Tokyo gov't' Line for distressed teenage students sees high message volume amid pandemic
TOKYO -- A Tokyo Metropolitan Government-run consultation service on free-messaging app LINE aimed at local junior high and high school students is seeing a number of messages from young people about their concerns and anxiety as a result of the spread of the new coronavirus.
Young people are used to Line, making it easy for them come forward for consultations. The messages they're sending also provide a small look into the ways the changes from the coronavirus crisis have affected junior high and high school students' mental state.
Among the content of the messages are concerns such as, "I feel anxious not being able to see my friends," and, "I'm spending too much time at home and I'm not taking on the things I study," and, "I got in a fight with my parents about my study-life balance."
Between April and September, a period in which the new coronavirus was spreading around Japan, some 1,800 consultations were made to the metropolitan government's "Sodan Hotto Line at Tokyo," a service whose name roughly translates to consultation hot line at Tokyo.
It appears that the cause behind many of the messages was the closures of schools in response to the virus's spread. There was also reported to be an especially high rate of messages to the service when schools reopened over June and July.
With the exception of bullying, a large number of consultations between April and September concerned friendships, with 434 cases on the subject. Another 187 were about poor academic performance, and 174 involved family matters. The number of consultations about low grades this academic year has already exceeded the 168 received in the 2019 academic year, which shows the significant influence the simultaneous closing of schools has had. The metropolitan government also said that family-related consultations are high compared to the previous academic year.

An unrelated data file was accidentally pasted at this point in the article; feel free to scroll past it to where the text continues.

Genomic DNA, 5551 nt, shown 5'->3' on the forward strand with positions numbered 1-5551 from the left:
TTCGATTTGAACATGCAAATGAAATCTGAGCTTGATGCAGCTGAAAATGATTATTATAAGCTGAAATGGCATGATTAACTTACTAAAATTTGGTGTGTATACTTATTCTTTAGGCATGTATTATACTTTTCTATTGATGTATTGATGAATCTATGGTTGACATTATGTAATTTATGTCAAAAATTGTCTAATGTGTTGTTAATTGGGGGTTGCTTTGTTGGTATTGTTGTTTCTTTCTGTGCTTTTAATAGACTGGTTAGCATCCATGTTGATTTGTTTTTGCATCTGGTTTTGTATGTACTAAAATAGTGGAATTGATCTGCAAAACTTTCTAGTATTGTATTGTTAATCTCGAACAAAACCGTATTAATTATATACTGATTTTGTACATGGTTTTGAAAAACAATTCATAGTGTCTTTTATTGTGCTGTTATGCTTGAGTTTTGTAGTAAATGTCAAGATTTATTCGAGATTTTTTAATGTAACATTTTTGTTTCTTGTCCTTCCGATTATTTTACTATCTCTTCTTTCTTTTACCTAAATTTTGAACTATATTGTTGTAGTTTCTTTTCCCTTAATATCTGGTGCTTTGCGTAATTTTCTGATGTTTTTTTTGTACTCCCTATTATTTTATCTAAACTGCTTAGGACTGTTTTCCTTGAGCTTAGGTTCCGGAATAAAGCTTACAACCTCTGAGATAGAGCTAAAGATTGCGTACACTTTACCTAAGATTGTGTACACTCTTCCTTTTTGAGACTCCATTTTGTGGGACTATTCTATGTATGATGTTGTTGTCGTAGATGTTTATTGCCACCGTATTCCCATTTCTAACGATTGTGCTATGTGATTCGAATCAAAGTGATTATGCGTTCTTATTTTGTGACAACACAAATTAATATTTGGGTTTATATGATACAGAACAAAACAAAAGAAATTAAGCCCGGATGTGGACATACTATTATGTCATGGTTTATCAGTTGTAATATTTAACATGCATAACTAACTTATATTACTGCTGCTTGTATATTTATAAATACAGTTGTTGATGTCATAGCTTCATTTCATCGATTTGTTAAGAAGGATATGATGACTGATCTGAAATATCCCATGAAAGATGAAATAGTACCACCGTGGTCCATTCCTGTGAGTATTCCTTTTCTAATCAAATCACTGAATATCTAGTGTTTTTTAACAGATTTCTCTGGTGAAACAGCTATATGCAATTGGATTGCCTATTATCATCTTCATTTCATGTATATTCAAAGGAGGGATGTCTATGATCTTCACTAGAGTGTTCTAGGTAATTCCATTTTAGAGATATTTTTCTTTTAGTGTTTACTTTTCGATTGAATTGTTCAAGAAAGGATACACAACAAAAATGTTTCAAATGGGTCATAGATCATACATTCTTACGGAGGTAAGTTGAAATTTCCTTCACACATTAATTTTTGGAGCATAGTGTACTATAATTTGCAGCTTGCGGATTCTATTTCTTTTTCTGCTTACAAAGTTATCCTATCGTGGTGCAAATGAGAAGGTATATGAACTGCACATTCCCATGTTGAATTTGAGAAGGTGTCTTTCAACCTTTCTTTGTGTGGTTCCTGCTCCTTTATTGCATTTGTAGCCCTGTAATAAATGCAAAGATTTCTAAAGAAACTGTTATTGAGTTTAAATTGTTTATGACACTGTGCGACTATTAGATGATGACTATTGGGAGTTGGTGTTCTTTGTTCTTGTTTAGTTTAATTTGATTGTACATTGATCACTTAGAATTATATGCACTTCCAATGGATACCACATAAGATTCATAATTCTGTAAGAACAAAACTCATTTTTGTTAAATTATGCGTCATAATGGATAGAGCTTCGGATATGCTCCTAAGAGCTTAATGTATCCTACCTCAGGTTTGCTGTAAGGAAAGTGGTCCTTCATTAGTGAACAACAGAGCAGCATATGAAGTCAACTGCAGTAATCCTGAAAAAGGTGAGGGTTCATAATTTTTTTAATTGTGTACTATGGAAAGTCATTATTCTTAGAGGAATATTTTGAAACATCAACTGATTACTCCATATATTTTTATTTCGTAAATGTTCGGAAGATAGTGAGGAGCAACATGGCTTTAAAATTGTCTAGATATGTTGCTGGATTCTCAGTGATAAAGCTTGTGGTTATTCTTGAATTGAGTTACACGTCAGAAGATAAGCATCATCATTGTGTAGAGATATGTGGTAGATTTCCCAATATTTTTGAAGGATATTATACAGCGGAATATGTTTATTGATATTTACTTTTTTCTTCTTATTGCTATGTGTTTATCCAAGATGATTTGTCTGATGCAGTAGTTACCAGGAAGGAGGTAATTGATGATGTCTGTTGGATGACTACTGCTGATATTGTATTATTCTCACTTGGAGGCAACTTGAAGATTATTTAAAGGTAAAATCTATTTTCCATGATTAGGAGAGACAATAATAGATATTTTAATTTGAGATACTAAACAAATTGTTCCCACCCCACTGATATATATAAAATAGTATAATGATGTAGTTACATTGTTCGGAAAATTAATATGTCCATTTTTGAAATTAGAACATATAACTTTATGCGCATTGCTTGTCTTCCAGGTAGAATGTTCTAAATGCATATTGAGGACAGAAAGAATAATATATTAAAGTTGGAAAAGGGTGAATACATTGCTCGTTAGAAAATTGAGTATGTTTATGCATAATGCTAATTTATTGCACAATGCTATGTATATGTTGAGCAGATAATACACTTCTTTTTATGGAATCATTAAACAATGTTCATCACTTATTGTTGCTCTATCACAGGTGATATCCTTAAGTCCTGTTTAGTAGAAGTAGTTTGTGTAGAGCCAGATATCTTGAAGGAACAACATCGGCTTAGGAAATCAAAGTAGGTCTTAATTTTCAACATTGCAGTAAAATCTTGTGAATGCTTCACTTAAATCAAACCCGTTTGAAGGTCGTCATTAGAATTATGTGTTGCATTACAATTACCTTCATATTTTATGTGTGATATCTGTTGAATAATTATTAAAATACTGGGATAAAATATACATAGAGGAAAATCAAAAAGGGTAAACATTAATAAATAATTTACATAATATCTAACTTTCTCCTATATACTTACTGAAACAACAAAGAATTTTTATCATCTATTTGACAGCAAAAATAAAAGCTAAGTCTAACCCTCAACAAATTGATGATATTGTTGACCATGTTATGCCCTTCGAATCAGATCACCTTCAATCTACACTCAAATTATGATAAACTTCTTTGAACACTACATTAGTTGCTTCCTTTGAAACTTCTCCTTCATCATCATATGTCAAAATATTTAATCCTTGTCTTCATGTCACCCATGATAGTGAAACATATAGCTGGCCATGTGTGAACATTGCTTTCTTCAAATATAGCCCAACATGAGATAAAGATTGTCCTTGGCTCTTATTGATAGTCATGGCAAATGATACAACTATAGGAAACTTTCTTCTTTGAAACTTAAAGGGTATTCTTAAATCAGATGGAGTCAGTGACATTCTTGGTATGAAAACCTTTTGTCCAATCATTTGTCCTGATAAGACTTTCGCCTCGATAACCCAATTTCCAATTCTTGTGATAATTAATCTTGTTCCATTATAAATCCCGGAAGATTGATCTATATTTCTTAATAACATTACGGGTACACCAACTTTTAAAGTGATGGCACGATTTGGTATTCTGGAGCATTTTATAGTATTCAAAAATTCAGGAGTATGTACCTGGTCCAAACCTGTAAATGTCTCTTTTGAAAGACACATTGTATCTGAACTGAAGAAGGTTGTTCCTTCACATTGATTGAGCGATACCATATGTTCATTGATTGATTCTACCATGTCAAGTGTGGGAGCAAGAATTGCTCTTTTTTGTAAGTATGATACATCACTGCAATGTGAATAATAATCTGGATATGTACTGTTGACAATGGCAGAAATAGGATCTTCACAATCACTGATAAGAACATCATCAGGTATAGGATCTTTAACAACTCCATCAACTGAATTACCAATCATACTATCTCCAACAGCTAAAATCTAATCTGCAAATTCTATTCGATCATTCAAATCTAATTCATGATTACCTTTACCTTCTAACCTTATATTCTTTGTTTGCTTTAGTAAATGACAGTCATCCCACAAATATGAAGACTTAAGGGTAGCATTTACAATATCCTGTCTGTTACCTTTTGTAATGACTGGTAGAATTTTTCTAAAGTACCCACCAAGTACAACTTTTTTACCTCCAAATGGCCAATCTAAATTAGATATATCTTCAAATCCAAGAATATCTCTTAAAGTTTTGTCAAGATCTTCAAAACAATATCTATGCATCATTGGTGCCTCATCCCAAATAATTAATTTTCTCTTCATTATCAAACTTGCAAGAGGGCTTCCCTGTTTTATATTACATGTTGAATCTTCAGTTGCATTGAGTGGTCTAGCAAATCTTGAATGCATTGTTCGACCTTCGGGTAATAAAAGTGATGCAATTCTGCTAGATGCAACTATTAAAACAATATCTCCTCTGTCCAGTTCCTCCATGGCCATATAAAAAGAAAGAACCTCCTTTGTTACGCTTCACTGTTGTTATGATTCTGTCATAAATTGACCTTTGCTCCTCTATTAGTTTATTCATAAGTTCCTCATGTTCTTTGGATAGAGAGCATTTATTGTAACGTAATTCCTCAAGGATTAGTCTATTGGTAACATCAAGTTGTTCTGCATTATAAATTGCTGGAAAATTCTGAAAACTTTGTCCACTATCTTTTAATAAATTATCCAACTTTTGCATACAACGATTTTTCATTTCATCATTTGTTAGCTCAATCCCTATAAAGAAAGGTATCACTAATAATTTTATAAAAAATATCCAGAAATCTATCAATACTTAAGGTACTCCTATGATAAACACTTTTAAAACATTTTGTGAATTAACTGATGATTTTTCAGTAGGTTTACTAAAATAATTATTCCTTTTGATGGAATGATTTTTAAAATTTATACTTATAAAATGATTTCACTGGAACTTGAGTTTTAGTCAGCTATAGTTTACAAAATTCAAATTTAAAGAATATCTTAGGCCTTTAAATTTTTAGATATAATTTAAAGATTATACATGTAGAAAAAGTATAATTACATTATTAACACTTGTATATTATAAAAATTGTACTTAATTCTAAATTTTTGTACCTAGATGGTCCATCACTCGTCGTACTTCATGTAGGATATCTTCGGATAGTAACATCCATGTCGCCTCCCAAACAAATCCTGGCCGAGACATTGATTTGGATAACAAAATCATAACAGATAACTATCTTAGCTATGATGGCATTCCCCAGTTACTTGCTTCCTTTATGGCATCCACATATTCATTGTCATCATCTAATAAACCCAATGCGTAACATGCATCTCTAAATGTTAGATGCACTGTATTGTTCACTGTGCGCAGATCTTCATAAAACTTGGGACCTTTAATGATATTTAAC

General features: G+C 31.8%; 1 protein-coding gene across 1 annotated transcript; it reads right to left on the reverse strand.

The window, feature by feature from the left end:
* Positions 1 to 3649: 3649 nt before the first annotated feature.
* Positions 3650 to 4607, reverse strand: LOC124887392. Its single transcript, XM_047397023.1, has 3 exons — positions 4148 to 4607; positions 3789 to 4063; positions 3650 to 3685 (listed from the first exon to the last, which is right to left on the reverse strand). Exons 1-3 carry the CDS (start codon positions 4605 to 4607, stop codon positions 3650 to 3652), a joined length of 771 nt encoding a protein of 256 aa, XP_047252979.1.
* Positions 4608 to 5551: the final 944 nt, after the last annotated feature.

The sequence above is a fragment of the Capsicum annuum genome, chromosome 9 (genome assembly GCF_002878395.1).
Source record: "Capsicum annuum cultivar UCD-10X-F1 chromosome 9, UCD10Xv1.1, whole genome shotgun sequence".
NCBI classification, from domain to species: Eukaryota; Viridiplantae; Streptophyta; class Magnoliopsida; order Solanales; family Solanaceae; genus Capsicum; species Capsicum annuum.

Additionally, there have been messages describing worries about what to do next with their studies. One wrote, "I'd been thinking about applying to college on the admission office testing system, but with school closed I've not been able to bring my grades back up." Others wrote about their feelings of insecurity, such as, "I feel anxious that school is starting." Furthermore, messages describing acts consistent with abuse, such as, "I was hit by my angry parents," have also been up on last year.
In the consultations, responders with qualifications as psychological counselors send replies to the students, and offer emotional support regarding their troubles. From the 2020 academic year, highly experienced support staff at the Tokyo Metropolitan Education Consultation Center have also partnered with the service to respond to students. An official at the metropolitan government said, "Young people's honest anxieties and concerns are appearing (via the app service). While being careful about their current emotional state, we must continue to look at what they show."
Sodan Hotto Line at Tokyo began in April 2019. In academic 2019, it received 2,775 consultations, and up to now more than 27,000 people are registered with its Line account. Even after the establishment of the Line consultations, the number of telephone-based ones received hasn't changed, and a member of the Tokyo Metropolitan Board of Education said, "It's easy to get a consultation (with the app,) and we've been able to gather the voices of people who couldn't come to us on the phone or by other means."
If Line users search for Sodan Hotto Line at Tokyo in the app, they can register by adding the account as a "friend." Consultations are accepted between 5 p.m. and 10 p.m. daily.
(Japanese original by Asako Takeuchi, City News Department)